An abridged version of any text is a shortened version of the original. The differences between the abridged version and the original always depends on exactly how much of the original text was cut out, and that will always vary per the decisions of the editors. Some abridged versions of texts maintain 70% of the original, whereas others only maintain 25%. Looking at some of the abridged versions of Shakespeare's Romeo and Juliet, many editors have chosen to cut performance time of the play down from about 2 hours to about 30 to 45 minutes, which would roughly maintain between 28% to 37% of the original text, which is definitely very little of the original text.
Looking at one version edited by Shawn Peters, we see that he maintained the original Shakespearean language and expressed the main points of all scenes. However, a lot of the dialogue has been cut out, and many of those lines reveal essential character traits that serve to help develop Shakespeare's themes; lines cut out also serve to develop the philosophical views Shakespeare expresses in the play.
One example of what seems to be a simple line of dialogue cut out of the original but actually reveals a great deal about Tybalt's character can be seen the opening scene of the abridged version. The abridged version immediately starts with the servants of the Capulets and Montagues beginning a fight and Benvolio trying to bring peace by beating down their swords. Tybalt immediately joins the fray, saying, "Turn thee, Benvolio, look upon they death." Yet, in the original, Tybalt's opening line is, "What, art thou drawn among these heartless hinds?" (1.1.52). While it seems like such a small change, Tybalt's real opening line reveals just how quick Tybalt is to misjudge a situation and to react violently, two critical character traits that lead to his downfall.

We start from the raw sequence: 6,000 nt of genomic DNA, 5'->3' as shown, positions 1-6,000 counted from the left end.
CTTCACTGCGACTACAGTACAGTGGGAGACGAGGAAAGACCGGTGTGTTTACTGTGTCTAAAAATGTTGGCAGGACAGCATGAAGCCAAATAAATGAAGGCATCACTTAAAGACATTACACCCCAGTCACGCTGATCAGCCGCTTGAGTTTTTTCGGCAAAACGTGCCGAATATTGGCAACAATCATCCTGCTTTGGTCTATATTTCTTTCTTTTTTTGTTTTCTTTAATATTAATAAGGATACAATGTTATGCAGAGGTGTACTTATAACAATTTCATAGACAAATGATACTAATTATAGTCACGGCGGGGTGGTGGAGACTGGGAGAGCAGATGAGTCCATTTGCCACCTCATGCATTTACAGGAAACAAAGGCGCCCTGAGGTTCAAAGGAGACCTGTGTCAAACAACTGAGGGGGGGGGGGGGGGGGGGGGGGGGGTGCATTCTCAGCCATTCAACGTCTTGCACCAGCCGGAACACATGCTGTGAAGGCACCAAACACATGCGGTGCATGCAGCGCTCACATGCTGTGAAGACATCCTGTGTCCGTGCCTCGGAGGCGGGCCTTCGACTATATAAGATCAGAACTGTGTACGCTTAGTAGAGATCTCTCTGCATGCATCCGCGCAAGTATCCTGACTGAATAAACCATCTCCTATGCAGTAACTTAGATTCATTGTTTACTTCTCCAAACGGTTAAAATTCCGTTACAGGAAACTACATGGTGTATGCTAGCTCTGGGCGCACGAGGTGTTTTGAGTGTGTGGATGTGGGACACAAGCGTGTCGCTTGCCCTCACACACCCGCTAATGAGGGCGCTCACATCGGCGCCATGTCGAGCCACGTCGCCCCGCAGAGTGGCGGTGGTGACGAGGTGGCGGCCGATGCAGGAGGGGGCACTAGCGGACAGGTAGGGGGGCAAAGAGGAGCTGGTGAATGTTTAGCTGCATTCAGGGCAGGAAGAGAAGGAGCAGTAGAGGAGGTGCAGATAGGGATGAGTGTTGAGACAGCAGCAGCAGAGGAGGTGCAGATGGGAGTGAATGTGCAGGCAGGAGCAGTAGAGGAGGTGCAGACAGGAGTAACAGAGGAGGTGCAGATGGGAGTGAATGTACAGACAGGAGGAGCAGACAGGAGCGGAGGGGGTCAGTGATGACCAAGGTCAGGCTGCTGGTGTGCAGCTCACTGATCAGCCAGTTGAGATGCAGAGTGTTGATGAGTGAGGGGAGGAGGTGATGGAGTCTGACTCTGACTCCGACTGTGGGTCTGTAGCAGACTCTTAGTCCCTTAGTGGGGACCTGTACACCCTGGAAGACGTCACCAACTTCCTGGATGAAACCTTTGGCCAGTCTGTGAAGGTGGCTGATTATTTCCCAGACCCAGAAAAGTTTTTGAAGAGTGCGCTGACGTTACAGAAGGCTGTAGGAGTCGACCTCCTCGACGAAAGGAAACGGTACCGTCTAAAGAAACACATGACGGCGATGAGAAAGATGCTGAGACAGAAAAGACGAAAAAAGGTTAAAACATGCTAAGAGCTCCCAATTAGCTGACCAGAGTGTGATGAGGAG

In addition, critical opening lines spoken by the prince are cut out from the original in the abridged version. The prince's opening speech reads as follows in the original:
Rebellious subjects, enemies to peace,
Profaners of this neighbour-stained steel,--
Will they not hear? (1.168-70)
The phrase "neighbour-stained steel" is especially key to expressing one of Shakespeare's central points: these are neighbors, not enemies from distant shores, that are causing so much death and destruction due to persistence in acting upon their irrational emotions rather than their sound reasoning.